Using AI for audit techniques
Recently, The Comptroller and Auditor General of India (CAG), Girish Chandra Murmu, has warned about the potential pitfalls of relying too heavily on Artificial Intelligence (AI).
GS-03 (Science and Technology)
- Discuss the challenges and ethical considerations in adopting Artificial Intelligence for auditing purposes in India. (250 words)
Dimensions of the Article:
- Responsible and Ethical AI
- Need for AI Regulation
- Challenges before the CAG
- Compliance Issues
Responsible and Ethical AI:
- Responsible AI is grounded in ethics and inclusivity. Only when AI adheres to ethical principles can it contribute to the credibility, trustworthiness, and scalability of CAG audits.
- Ensuring that data sets are complete, timely, accurate, available, and relevant is paramount. Neglecting the integrity of data fields can result in flawed audit findings. Special vigilance is required when dealing with AI data obtained from unauthorized sources like social media, where data manipulation and fabrication are common.
Need for AI Regulation:
- In a significant development, the European Parliament recently ratified the EU AI Act, a pioneering piece of legislation worldwide. This act places generative AI tools, including ChatGPT, under heightened scrutiny and regulation.
- Developers must submit their AI systems for thorough review and approval before commercial release. Additionally, the EU Parliament has banned real-time biometric surveillance in public settings and “social scoring” systems.
- The accuracy of vast internet data repositories poses a major challenge. AI-generated content can inadvertently infringe upon copyright, potentially violating intellectual property rights.
- Addressing the legal aspects of content ownership in this context is a daunting task. AI bias, stemming from human biases in machine learning data sets, remains a significant concern. Visionaries like Elon Musk are actively working on solutions, with the concept of a “maximum truth-seeking AI” called ‘Truth GPT.’ This pursuit aims to harmonize technological progress with ethical considerations, presenting substantial challenges.
- U.K. Prime Minister Rishi Sunak has expressed a desire to position the U.K. as the epicenter of AI safety regulation. It is increasingly evident that India should draw inspiration from the EU’s proactive approach and enact legislation concerning the use of AI systems.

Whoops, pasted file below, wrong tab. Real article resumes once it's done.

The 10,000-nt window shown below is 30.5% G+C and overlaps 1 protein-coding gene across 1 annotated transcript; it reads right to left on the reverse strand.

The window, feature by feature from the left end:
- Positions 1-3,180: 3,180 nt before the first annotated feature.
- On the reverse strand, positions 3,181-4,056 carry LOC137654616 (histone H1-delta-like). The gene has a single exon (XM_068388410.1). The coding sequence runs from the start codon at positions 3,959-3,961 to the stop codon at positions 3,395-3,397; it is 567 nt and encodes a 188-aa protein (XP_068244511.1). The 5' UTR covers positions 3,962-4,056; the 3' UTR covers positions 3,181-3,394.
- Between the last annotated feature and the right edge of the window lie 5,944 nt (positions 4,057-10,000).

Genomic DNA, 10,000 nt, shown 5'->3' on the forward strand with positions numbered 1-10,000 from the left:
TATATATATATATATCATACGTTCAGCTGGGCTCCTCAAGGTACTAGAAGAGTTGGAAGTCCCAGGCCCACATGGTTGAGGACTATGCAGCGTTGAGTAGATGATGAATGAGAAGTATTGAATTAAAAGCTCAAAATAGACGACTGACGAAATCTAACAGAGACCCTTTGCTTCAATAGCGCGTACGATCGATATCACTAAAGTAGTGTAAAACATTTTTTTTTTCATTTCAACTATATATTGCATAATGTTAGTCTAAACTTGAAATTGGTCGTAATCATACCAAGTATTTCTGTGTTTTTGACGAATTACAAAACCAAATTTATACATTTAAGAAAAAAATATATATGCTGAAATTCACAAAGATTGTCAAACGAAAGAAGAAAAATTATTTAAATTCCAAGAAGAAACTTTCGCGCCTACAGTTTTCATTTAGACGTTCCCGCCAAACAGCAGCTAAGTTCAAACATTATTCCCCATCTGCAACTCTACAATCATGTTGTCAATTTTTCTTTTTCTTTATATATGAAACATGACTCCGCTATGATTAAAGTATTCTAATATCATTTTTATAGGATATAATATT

Challenges before the CAG:
- The CAG confronts numerous hurdles in auditing AI systems, primarily pertaining to AI regulation and data standardization. As data for various government entities originate from disparate sources and are stored on diverse platforms, auditors face substantial risks and complexities. Audits cannot solely rely on unauthenticated big data sources; thus, data integration and cross-referencing become unwieldy.
- Efforts are underway to digitalize the audit process, exemplified by the ‘One Indian Audit and Accounts Department One System’ initiative. However, security concerns postpone its implementation for defense audits. The SAI G20 conference has underscored the necessity for a unified international audit framework concerning AI.
- Presently, auditors can only adapt existing IT frameworks and regulations since there are limited precedents for AI usage. Effective communication with stakeholders is imperative. Definitions and taxonomies of AI must align with legal standards. Given the diversity of AI systems and solutions, auditors must select appropriate design and architecture while defining the audit’s objectives, scope, approach, criteria, and methodology.
- Capacity building is essential, enabling auditors to grasp various facets of the AI technology landscape, including frameworks, tools, and software. In the absence of explicit AI auditing guidelines, auditors must prioritize ethics, rely on authentic data sources for transparency, address legal concerns, and scrutinize IT controls and governance deficiencies.
- AI audit assignments may necessitate consultation with data experts, programmers, and AI specialists.
- Global organizations have crafted several AI auditing frameworks, encompassing the COBIT framework for AI audits, the U.S. Government Accountability Office framework, and the COSO ERM Framework.
- The U.K.’s Information Commissioner’s Office has released preliminary guidance on AI auditing frameworks.
- Due to the paucity of comprehensive AI auditing frameworks, auditors currently focus on evaluating the effectiveness of existing risk management, control, and governance structures to gauge their efficiency.
Embracing responsible AI practices, adapting to evolving global standards, and fostering transparency will be pivotal in achieving successful and unbiased audits.